True Corp skips $3.5 billion Thai spectrum auction, boosts rival DTAC’s chances


BANGKOK (Reuters) – Thai mobile operator True Corp announced it won’t bid for new spectrum being offered by the Southeast nation in an auction worth up to $3.5 billion, assuaging investor concerns over its potential spending and sparking a surge in its shares.

The move by True, Thailand’s second largest mobile operator, could make it easier for smaller rival Total Access Communications (DTAC) to win much needed spectrum, some analysts said, causing its shares to jump.

True, part of CP Group, which is owned by Thai billionaire Dhanin Chearavanont, said on Friday it will pass up on bidding for 1800-megahertz (MHz) spectrum in the auction scheduled for August, calling the terms onerous.

“From examining the details and terms in the auction documents, the price and regulations do not significantly benefit the auction winner,” True said in a statement, adding it has sufficient frequencies in its portfolio to support its growth plans.

Thailand, in its first spectrum auction since 2015, is putting up three 15-MHz licences under the 1800 Mhz spectrum, with a reserve price of 37.5 billion baht ($1.17 billion) each. The licences have a 15-year lifetime.

True Corp shares rose as much as 8.1 percent on Friday after its announcement, before ending the day 5.9 percent higher.

“Investors have positive sentiment for True not making an expensive investment,” said Pisut Ngamvijitvong, an analyst at Kasikorn Securities.

Shares of Thailand’s third-ranked mobile operator DTAC, which is 43 percent owned by Norway’s Telenor Group , surged as much as 7.3 percent.

Just a day earlier, DTAC had said it was considering bidding in the auction. It had earlier criticised the terms of the auction, calling them “out of step” with industry needs, but some analysts said it needed the spectrum as its current spectrum licence is set to expire in September.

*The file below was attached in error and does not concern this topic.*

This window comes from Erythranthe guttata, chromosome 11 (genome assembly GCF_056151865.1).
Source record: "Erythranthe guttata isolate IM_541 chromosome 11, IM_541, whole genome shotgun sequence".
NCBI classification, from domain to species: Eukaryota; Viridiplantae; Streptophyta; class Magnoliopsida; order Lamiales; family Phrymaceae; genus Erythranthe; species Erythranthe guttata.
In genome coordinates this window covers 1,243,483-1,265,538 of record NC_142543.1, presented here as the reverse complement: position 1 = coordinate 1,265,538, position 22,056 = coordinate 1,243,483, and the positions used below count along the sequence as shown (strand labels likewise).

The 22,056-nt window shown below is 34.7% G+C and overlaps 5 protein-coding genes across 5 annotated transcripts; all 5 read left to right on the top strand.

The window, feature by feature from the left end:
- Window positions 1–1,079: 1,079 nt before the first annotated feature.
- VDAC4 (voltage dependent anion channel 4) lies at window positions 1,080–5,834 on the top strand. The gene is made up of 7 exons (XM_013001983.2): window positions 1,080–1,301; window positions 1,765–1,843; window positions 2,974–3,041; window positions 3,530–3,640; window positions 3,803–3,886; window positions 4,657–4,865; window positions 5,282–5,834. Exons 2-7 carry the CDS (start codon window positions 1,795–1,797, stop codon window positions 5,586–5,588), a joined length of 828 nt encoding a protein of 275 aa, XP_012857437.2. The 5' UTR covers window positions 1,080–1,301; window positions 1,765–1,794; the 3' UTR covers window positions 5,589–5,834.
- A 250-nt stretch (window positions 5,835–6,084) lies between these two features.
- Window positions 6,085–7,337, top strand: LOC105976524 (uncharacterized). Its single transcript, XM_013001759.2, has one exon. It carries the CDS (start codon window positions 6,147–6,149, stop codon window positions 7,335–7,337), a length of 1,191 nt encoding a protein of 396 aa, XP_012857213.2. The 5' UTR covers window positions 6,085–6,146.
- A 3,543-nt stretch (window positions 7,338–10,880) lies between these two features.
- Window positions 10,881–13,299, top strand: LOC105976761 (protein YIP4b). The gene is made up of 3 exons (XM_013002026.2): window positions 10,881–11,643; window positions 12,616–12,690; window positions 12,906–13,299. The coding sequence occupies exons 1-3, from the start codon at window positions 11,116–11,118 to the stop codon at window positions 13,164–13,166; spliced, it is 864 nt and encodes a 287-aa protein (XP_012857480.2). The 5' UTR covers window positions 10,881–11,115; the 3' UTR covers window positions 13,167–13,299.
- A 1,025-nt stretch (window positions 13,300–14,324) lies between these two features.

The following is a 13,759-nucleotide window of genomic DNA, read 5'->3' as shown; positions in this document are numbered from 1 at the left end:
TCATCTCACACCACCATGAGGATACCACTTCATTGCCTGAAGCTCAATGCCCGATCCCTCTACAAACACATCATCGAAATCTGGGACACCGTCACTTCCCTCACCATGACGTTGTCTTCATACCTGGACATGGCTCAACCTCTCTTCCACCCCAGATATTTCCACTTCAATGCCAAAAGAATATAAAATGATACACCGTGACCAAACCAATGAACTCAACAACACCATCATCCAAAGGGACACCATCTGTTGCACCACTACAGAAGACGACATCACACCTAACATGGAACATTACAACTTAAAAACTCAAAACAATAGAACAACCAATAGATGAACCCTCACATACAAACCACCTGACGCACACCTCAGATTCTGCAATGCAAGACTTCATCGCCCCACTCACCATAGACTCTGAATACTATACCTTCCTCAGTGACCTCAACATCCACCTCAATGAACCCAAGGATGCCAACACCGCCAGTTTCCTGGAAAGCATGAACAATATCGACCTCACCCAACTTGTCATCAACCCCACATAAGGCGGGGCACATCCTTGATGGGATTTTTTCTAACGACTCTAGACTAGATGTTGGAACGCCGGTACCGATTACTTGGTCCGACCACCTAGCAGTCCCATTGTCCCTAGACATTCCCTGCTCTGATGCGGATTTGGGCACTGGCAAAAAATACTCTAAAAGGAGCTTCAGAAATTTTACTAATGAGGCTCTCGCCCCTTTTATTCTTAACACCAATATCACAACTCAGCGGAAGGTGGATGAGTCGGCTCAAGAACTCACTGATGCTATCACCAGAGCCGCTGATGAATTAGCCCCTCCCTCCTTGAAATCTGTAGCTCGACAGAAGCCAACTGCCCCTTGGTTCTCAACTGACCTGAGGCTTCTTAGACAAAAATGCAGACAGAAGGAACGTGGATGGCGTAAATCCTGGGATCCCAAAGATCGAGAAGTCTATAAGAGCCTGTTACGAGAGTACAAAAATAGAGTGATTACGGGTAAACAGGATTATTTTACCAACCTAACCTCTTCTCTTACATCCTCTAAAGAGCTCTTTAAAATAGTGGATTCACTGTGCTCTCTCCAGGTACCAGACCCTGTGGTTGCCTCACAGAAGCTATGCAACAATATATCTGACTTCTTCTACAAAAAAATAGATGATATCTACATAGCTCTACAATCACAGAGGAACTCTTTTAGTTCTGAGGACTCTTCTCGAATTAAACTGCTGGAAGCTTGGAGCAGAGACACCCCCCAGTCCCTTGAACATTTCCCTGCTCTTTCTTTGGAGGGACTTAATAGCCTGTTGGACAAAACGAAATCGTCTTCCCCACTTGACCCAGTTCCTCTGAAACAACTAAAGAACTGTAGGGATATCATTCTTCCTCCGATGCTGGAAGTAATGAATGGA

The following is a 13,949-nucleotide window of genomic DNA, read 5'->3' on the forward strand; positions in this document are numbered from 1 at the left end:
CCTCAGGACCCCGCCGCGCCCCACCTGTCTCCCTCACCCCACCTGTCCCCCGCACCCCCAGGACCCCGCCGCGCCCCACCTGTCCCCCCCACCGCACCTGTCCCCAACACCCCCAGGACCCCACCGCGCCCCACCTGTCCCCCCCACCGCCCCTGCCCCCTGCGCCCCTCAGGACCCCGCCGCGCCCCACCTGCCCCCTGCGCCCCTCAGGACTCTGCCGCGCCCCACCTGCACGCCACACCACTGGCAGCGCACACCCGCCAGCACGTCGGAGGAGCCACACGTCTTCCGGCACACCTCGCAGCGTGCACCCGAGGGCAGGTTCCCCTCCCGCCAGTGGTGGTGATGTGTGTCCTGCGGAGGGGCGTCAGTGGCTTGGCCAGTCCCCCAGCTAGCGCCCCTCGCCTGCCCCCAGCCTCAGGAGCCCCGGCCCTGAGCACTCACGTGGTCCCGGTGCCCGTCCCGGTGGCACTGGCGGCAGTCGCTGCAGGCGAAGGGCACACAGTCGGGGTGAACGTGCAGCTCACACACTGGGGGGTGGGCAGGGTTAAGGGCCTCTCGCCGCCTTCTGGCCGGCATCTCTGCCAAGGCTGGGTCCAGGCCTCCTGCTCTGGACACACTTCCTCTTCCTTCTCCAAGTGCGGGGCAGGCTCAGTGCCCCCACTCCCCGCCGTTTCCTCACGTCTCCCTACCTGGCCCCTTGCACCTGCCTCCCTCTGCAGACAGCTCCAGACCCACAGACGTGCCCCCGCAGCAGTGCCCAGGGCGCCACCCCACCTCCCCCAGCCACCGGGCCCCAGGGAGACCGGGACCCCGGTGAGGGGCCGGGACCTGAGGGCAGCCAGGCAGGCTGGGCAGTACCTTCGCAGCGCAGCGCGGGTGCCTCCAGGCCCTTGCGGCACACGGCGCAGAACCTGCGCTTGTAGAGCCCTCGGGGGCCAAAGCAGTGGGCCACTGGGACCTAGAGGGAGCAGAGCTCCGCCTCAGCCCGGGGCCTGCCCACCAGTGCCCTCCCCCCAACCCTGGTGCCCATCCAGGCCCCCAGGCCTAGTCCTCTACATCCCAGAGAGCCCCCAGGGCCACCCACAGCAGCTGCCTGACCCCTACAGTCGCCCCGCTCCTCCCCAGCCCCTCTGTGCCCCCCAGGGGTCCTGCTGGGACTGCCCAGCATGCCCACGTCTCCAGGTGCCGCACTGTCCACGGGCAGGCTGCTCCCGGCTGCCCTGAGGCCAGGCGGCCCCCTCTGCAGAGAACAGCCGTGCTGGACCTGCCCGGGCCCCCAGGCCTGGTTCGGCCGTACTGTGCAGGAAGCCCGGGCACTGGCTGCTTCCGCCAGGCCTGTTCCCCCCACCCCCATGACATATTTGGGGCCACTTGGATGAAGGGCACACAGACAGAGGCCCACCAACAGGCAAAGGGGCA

Ratings agency Fitch has said securing the 1800-Mhz spectrum was “crucial” for DTAC because the company had lost market share due to spectrum inferiority.

With True vacating the field, DTAC’s chances of winning spectrum have improved, boosting its shares, said some analysts.

“DTAC could be the sole bidder in August,” said Pisut of Kasikorn Securities.

Thailand’s largest mobile operator Advanced Info Service Pcl has not yet said whether it will bid or not. Its shares climbed as much as 2.2 percent on Friday.

Some analysts said Friday’s gains in shares of the three mobile operators were also partly fuelled by hopes that the National Broadcasting and Telecommunications Commission (NBTC), which set the auction terms, will ease them after True’s exit to facilitate a competitive process.

“We will proceed with the auction even if there is one bidder,” NBTC Secretary-General Takorn Tantasith said in statement, responding to True’s announcement.

(Reporting by Chayut Setboonsarng; Editing by Gopakumar Warrier and Muralikumar Anantharaman)


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